Rear Window


Rear Window

Critics Consensus

Hitchcock exerted full potential of suspense in this masterpiece.



Total Count: 66


Audience Score

User Ratings: 150,530
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Movie Info

Laid up with a broken leg, photojournalist L.B. Jeffries (James Stewart) is confined to his tiny, sweltering courtyard apartment. To pass the time between visits from his nurse (Thelma Ritter) and his fashion model girlfriend Lisa (Grace Kelly), the binocular-wielding Jeffries stares through the rear window of his apartment at the goings-on in the other apartments around his courtyard. As he watches his neighbors, he assigns them such roles and character names as "Miss Torso" (Georgine Darcy), a professional dancer with a healthy social life or "Miss Lonelyhearts" (Judith Evelyn), a middle-aged woman who entertains nonexistent gentlemen callers. Of particular interest is seemingly mild-mannered travelling salesman Lars Thorwald (Raymond Burr), who is saddled with a nagging, invalid wife. One afternoon, Thorwald pulls down his window shade, and his wife's incessant bray comes to a sudden halt. Out of boredom, Jeffries casually concocts a scenario in which Thorwald has murdered his wife and disposed of the body in gruesome fashion. Trouble is, Jeffries' musings just might happen to be the truth. One of Alfred Hitchcock's very best efforts, Rear Window is a crackling suspense film that also ranks with Michael Powell's Peeping Tom (1960) as one of the movies' most trenchant dissections of voyeurism. As in most Hitchcock films, the protagonist is a seemingly ordinary man who gets himself in trouble for his secret desires. ~ Hal Erickson, Rovi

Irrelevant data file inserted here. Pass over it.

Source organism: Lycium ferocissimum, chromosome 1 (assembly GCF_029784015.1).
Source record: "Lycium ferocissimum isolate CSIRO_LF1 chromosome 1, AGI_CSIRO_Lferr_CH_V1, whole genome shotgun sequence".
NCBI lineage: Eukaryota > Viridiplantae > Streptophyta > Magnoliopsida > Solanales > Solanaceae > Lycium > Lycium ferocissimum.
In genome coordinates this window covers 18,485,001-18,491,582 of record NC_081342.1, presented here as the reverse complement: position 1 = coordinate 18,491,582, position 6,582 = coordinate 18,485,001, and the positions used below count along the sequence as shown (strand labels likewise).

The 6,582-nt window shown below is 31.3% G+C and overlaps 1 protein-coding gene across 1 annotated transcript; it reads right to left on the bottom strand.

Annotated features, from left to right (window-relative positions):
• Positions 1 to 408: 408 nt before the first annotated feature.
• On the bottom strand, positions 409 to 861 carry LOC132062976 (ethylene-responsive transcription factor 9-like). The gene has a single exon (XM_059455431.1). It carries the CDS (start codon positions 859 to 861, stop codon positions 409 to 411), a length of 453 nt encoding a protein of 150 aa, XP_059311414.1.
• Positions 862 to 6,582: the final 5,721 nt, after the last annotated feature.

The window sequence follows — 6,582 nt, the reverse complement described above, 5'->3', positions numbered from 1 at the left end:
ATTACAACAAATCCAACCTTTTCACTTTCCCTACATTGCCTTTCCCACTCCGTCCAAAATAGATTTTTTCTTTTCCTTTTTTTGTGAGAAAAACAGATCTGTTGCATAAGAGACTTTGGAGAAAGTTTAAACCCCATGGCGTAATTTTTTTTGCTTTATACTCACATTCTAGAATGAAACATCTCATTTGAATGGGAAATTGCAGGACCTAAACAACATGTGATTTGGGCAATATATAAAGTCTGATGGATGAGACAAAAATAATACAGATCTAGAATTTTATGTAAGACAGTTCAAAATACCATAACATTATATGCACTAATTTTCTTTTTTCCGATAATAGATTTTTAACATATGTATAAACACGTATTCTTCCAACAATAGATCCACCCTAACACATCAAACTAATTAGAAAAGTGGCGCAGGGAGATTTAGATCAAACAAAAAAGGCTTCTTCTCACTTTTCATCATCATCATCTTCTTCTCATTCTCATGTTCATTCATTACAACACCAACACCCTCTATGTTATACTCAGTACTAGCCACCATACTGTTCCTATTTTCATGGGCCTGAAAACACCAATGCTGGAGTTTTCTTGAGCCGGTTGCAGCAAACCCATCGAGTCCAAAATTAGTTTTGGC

Grace Kelly
as Lisa Carol Fremont
Wendell Corey
as Lieutenant Thomas J. Doyle
Raymond Burr
as Mr. Lars Thorwald
Judith Evelyn
as Miss Lonelyheart
Georgine Darcy
as Miss Torso
Irene Winston
as Mrs. Thorwald
Sara Berner
as Woman on Fire Escape
Frank Cady
as Fire Escape Man
Jesslyn Fax
as Miss Hearing Aid
Rand Harper
as Honeymooner
Marla English
as Party Girl
Kathryn Grant
as Party Girl
Alan Lee
as Landlord
Anthony Warde
as Detective
Bennie Bartlett
as Miss Torso's Friend
Barbara Bailey
as Choreographer
Bess Flowers
as Woman with Poodle
Fred Graham
as Stunt Detective (uncredited)
Ralph Smiley